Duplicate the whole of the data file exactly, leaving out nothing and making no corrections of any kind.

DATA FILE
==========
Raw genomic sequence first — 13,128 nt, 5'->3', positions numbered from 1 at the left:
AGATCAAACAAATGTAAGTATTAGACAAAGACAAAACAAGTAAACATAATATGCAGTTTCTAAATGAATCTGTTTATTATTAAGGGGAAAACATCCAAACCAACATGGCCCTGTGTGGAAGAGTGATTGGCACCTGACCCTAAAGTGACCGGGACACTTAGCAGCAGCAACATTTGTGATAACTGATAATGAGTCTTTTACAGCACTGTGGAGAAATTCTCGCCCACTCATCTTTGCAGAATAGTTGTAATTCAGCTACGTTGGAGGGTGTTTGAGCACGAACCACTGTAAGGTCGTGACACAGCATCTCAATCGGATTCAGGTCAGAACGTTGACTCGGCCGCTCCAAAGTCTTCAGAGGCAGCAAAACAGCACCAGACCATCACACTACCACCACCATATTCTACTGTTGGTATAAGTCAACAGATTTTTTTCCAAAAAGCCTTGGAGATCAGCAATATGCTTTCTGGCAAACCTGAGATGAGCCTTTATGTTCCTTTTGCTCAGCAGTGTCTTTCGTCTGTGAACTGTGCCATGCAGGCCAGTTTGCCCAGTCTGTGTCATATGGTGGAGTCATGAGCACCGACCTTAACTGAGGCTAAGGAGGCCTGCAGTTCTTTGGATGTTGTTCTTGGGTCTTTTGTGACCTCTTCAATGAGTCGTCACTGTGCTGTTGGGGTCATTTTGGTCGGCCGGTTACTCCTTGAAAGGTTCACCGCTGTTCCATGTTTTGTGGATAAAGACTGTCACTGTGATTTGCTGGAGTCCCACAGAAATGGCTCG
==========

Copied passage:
Raw genomic sequence first — 13,128 nt, 5'->3', positions numbered from 1 at the left:
AGATCAAACAAATGTAAGTATTAGACAAAGACAAAACAAGTAAACATAATATGCAGTTTCTAAATGAATCTGTTTATTATTAAGGGGAAAACATCCAAACCAACATGGCCCTGTGTGGAAGAGTGATTGGCACCTGACCCTAAAGTGACCGGGACACTTAGCAGCAGCAACATTTGTGATAACTGATAATGAGTCTTTTACAGCACTGTGGAGAAATTCTCGCCCACTCATCTTTGCAGAATAGTTGTAATTCAGCTACGTTGGAGGGTGTTTGAGCACGAACCACTGTAAGGTCGTGACACAGCATCTCAATCGGATTCAGGTCAGAACGTTGACTCGGCCGCTCCAAAGTCTTCAGAGGCAGCAAAACAGCACCAGACCATCACACTACCACCACCATATTCTACTGTTGGTATAAGTCAACAGATTTTTTTCCAAAAAGCCTTGGAGATCAGCAATATGCTTTCTGGCAAACCTGAGATGAGCCTTTATGTTCCTTTTGCTCAGCAGTGTCTTTCGTCTGTGAACTGTGCCATGCAGGCCAGTTTGCCCAGTCTGTGTCATATGGTGGAGTCATGAGCACCGACCTTAACTGAGGCTAAGGAGGCCTGCAGTTCTTTGGATGTTGTTCTTGGGTCTTTTGTGACCTCTTCAATGAGTCGTCACTGTGCTGTTGGGGTCATTTTGGTCGGCCGGTTACTCCTTGAAAGGTTCACCGCTGTTCCATGTTTTGTGGATAAAGACTGTCACTGTGATTTGCTGGAGTCCCACAGAAATGGCTCG